companies. I have been involved with diversified holding companies for nearly 25 years. The
experience with these holding companies has been very positive. Diversified holding companies
have expanded the available sources of capital for financial institutions, which has been
extremely helpful when capital injections were necessary. They often bring a broader range of
business experience to the banking sector and, to our knowledge, there have been no serious
supervisory problems associated with diversified ownership.
In regulating such holding companies, financial regulators have a full arsenal of enforcement
tools that can be used against the holding company or any affiliate thereof, including officers,
directors or agents. Likewise, the same standards for transactions involving bank affiliates are
applicable to holding companies and their affiliates. Sections 23A and 23B of the Federal
Reserve Act and Regulation O are effective constraints on abuse in these areas. Transactions
with holding company affiliates are carefully scrutinized for conflicts of interest and subsidiary
financial institutions are required to maintain the same capital levels and supervisory standards
that are required for all depository institutions. There are also restrictions on dividends and other
capital distributions. All of these are very effective tools to regulate these diversified entities.
Unitary thrift holding companies should be retained as a valuable and effective competitive tool available for banks and thrifts to combat a vast array of unregulated competition that has gained significant market share on our financial institutions.
As you know, H. R. 10 proposes to ban unitary thrift holding companies and grandfather existing companies. There is no compelling reason to ban new unitary thrift holding companies.
Critics of unitary thrift holding companies have sought to characterize this diversified authority
as a loophole. But Congress expressly authorized diversified companies to own savings
associations and for these holding companies to engage in a broad range of activities. This
authority has existed since 1967 more than 30 years. Although every effort has been made to
characterize diversified holding companies as dangerous and fraught with supervisory concern,
no instances of severe supervisory problems have been associated with diversified ownership.
In fact, just the opposite. Many diversified companies acquired failed S&Ls in 1988 at a time
when the federal government was desperate to find entities to inject additional capital into the
thrift industry. This vehicle was valuable then and the experience since then has been very
As the Committee considers the expansion of commercial affiliation and activity rules relative to
bank holding companies, we suggest that it is inconsistent and counterproductive to
simultaneously curtail the diversified activities of unitary S&L holding companies.
With the positive historical experience that has occurred with unitary holding companies and the
ability to effectively regulate the relationship between financial institutions and their diversified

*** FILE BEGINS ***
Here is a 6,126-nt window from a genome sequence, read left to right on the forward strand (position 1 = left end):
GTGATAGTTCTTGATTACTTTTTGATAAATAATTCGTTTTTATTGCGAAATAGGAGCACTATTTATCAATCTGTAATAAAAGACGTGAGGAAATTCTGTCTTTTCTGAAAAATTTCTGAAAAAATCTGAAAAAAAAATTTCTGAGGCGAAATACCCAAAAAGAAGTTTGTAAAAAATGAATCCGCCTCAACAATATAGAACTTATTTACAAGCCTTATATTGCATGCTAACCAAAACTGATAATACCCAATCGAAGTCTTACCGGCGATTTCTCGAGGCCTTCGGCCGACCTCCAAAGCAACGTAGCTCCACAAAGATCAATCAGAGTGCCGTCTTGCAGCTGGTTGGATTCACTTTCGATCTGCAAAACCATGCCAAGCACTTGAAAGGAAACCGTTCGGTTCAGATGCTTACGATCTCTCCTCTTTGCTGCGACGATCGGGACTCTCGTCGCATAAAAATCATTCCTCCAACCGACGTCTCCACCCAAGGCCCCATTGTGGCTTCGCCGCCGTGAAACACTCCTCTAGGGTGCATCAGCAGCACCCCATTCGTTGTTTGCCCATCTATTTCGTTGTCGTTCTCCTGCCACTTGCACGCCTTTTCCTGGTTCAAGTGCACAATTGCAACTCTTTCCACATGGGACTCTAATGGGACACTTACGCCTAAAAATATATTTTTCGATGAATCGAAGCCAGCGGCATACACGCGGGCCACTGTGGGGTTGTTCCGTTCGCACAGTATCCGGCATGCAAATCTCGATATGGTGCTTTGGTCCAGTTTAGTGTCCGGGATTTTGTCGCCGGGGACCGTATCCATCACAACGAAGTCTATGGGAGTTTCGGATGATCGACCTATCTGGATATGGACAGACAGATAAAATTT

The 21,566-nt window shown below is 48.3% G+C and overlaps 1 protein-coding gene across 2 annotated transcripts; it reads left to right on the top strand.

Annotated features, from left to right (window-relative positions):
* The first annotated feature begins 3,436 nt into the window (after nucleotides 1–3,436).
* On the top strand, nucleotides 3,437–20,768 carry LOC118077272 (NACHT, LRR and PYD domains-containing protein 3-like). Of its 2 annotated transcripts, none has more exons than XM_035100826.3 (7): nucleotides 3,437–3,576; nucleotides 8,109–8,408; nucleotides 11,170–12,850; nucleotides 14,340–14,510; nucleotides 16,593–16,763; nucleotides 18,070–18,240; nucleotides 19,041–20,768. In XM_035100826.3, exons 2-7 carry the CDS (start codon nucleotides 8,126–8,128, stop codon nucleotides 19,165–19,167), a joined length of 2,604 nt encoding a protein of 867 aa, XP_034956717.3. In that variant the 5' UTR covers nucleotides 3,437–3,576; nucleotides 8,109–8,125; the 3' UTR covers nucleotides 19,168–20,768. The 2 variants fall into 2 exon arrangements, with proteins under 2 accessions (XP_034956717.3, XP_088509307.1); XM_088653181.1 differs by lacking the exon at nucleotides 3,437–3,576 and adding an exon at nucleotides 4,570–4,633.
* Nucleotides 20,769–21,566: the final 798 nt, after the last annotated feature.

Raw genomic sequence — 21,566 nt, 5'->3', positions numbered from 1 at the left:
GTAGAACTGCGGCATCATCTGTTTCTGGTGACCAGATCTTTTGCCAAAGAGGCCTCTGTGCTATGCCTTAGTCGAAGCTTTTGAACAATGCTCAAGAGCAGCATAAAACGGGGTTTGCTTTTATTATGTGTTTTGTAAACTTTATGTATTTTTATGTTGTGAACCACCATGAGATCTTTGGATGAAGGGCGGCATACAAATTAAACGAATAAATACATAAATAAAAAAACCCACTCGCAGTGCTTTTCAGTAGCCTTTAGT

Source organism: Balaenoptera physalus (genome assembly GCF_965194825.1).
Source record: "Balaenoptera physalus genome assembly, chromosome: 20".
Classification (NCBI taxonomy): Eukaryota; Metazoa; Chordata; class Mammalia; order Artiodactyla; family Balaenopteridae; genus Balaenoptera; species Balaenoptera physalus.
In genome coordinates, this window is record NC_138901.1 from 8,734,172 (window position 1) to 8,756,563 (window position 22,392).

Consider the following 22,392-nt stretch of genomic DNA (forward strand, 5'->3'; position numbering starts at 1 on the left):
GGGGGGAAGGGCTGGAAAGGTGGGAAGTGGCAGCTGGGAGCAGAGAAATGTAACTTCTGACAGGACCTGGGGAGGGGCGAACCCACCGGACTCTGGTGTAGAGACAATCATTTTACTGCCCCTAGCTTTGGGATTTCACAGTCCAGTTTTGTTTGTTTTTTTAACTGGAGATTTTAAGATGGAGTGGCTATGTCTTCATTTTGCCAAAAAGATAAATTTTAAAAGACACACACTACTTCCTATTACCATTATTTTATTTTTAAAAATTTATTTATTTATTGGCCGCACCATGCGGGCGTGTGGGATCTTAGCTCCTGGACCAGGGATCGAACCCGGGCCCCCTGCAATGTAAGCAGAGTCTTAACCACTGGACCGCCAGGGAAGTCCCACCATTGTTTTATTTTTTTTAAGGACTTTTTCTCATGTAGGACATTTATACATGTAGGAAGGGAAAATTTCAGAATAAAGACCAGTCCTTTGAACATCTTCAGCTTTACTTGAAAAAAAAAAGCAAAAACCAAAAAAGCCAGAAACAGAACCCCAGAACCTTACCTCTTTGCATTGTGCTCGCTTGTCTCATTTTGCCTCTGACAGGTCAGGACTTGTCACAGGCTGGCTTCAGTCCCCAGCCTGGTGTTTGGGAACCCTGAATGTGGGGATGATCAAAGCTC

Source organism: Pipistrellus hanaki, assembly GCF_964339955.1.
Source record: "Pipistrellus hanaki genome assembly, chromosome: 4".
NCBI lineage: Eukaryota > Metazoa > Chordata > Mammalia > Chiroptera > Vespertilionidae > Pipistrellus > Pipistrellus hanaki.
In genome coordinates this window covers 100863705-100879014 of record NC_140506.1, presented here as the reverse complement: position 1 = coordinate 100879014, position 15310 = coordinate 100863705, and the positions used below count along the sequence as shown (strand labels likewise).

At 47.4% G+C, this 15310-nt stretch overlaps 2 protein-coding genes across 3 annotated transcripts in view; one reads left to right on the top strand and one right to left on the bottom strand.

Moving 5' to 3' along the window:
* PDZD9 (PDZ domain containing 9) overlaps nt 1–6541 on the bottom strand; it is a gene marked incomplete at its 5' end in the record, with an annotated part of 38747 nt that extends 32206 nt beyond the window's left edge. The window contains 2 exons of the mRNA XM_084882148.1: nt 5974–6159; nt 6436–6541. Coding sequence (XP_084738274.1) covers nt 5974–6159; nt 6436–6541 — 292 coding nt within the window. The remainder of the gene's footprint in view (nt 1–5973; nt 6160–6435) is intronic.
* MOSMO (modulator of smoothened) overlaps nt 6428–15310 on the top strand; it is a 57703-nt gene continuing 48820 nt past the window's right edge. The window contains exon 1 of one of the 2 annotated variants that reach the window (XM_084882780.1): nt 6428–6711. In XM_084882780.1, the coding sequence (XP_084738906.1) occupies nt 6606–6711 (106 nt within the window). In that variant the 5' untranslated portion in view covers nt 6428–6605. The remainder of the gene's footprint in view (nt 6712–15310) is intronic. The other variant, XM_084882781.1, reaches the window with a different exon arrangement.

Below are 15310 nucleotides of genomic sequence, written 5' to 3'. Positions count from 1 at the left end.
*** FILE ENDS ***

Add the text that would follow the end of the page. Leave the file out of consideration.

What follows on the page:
holding company affiliates, we believe that UNITARY THRIFT HOLDING COMPANIES
SHOULD NOT BE ELIMINATED. In taking this position, we have not sought to endorse an
advantage for unitary thrift holding companies. In fact, we support expanding the broader
diversification provisions of the thrift holding company to allow similar authority within bank
Grandfathering of Unitary Holding Companies
If any form of grandfathering similar to the provisions of H. R. 10 becomes necessary, existing
S&L holding companies should receive a broad grandfathering without onerous provisions for
termination of such important rights. Furthermore, any grandfathering date should be extended so
as not to penalize holding companies formed prior to enactment of the legislation.
The companies that acquired failed thrifts in 1988 are an excellent example. They acquired these
institutions with a reasonable expectation that they would be able to continue to own and operate
them in the normal course of business and, at some time, sell what they bought - a financial
institution that can be owned by a non-banking business. To require such a company to divest
major portions of its business activities in the event of a merger or other normal business
transaction is the equivalent of taking away their authority to grow and expand. Grandfathering,
if necessary, should be permanent and fully transferable to successor owners.
However, we hope that grandfathering will not be necessary and that authority for unitary holding companies will continue to be available.
USE OF THE WORD "FEDERAL" BY CONVERTING THRIFTS
We strongly support the authority for federal savings associations converting to a state chartered
financial institution to continue to use the word "Federal" in their name. Over the past few years,
many institutions have sought to retain their historical identity after conversion to a state charter
by continuing to use the word "Federal" in their name. The OTS has chartered savings
associations using the words "State" and "National" in their names. But when institutions sought
to continue the use of "Federal" they found that such use would violate a criminal statute (18
A reasonable nexus exists for the use of the word "Federal" because such institutions continue to
be federally insured. ACSSS encourages you to include such a provision in your modernization
legislation and make it available to federal savings associations converting to any type of state
chartered financial institution.
In conclusion, Mr. Chairman, we sincerely applaud your efforts to move this legislation forward.
Financial modernization is necessary and it will contribute to the enhanced competitiveness of
our nation's banking sector. Thank you again for permitting us to present our views.